Feline Panleukopenia may cause acute vomiting in kittens, as well as in cats that have been exposed to other cats. Panleukopenia, also known as feline distemper, and is caused by the Parvovirus. A highly infectious disease, Panleukopenia is especially of concern in shelters and boarding facilities, where it can remain active in the environment for months to years. Panleukopenia is especially dangerous in kittens, and can cause fever, vomiting, diarrhea, severe dehydration and death
Vomiting in geriatric cats can have a variety of more sinister origins. One of the most common causes of chronic vomiting and diarrhea in cats is inflammatory bowel disease. IBD is a disorder caused by inflammatory cells in the gastrointestinal tract. Various types of inflammatory cells may be present, affecting the mucosa of the small intestine (enteritis), large intestine (colitis), stomach (gastritis), and colon.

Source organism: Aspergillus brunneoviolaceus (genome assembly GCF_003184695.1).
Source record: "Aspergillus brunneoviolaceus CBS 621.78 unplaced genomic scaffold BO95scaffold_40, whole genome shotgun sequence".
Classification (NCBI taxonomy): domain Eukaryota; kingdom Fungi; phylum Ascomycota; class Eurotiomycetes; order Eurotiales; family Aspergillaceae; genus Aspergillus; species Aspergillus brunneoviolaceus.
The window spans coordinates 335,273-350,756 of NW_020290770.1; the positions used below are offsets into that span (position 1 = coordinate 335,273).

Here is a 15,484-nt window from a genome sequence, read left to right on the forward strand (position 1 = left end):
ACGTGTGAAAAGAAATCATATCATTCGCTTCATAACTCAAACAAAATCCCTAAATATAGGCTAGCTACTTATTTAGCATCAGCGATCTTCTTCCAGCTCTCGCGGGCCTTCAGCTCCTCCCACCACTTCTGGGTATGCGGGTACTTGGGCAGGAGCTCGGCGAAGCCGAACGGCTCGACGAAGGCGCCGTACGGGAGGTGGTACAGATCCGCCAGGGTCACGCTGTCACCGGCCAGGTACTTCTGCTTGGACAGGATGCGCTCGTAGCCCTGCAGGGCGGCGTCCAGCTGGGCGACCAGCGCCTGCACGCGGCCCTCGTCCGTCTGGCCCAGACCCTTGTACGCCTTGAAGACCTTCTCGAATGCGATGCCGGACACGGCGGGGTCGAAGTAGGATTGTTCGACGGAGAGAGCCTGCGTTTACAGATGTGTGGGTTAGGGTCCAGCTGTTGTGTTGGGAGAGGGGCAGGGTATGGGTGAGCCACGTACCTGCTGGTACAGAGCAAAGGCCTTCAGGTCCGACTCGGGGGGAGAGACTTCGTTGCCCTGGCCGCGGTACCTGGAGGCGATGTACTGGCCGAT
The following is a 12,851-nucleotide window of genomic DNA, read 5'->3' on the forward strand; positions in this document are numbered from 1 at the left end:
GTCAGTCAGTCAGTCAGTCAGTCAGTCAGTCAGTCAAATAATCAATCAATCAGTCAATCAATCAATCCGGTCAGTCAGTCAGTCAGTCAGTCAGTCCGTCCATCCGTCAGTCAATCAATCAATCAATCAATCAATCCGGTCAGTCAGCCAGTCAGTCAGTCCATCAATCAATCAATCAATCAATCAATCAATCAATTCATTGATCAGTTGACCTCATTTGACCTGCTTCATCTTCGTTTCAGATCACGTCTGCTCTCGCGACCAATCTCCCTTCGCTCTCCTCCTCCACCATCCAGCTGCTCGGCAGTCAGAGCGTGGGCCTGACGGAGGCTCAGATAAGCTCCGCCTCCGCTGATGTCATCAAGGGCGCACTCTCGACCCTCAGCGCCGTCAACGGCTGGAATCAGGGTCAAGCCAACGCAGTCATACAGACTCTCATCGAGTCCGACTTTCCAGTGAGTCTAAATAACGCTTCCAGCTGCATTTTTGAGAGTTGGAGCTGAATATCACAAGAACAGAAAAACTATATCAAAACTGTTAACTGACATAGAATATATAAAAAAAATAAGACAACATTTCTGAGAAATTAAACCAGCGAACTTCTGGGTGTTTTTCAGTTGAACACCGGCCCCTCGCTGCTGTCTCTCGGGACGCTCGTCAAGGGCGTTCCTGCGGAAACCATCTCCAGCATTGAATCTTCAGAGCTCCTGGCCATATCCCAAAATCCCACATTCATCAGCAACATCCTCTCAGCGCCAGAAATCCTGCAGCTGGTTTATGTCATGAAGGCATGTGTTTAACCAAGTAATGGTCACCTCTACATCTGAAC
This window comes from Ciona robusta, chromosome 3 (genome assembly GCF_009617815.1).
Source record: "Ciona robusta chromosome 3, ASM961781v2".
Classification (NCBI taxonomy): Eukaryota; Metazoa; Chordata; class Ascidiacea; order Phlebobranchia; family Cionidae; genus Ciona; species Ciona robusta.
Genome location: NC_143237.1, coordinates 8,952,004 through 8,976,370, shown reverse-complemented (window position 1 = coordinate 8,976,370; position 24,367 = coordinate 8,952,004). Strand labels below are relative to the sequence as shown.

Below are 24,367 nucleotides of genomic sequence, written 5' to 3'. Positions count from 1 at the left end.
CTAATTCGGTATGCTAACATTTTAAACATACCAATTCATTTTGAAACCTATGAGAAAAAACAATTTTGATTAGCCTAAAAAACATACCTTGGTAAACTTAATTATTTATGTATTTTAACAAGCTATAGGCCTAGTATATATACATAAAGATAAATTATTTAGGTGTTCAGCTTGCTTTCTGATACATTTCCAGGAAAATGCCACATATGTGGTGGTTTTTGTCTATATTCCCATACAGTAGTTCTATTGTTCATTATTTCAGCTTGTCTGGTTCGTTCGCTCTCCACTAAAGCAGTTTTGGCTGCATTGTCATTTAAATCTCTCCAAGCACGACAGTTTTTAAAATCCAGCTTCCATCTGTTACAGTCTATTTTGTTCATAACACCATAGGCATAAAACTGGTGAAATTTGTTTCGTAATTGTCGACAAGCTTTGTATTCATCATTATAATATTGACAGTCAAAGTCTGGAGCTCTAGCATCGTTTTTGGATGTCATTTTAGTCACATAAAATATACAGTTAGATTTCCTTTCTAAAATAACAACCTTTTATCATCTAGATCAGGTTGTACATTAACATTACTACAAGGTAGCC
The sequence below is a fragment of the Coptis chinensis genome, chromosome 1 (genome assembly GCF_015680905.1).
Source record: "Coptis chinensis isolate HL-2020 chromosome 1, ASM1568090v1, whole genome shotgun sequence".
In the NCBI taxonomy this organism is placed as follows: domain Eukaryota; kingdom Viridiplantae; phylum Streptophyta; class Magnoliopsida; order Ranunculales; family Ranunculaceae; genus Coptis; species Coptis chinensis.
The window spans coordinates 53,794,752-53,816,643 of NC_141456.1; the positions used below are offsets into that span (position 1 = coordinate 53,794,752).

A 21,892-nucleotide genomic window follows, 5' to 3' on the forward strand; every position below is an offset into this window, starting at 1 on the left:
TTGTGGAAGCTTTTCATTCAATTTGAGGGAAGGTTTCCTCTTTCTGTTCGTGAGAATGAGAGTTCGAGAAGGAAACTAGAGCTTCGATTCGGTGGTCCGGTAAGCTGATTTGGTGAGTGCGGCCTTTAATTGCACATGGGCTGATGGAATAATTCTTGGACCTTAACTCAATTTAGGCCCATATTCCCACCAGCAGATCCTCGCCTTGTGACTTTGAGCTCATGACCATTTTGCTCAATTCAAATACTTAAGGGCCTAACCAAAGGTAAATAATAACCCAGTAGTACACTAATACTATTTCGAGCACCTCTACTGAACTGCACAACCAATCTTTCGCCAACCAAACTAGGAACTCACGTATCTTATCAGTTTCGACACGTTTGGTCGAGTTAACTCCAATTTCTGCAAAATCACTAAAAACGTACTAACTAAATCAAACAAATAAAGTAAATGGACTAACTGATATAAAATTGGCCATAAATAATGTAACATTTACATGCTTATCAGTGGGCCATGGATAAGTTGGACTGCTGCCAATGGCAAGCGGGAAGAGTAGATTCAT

The cause of IBD is unknown, but it may be in part caused by food allergies or sensitivity to certain types of food, bacteria in the intestinal tract, and even an immune system malfunction. Untreated, IBD can progress, leading to poor digestion and nutritional absorption. The chronic inflammation can also lead to scaring in the mucosa of the digestive tract, and lymphoma has found to develop when IBD is unmanaged.
Kidney disease and renal failure is one of the leading causes of death in cats. Chronic renal failure is common in older cats, and occurs over a long period of time. The kidneys are responsible for filtering the waste products from your cats blood and expelling them via the urine. Because the kidneys can continue to perform normally with as much as 70% of their function destroyed, often by the time a cat has symptoms of kidney problems, the disease is quite far progressed. Weight loss is often the first indication of renal failure, but a variety of other symptoms such as vomiting, decreased appetite, weight loss, depression, increased thirst and urination may be seen.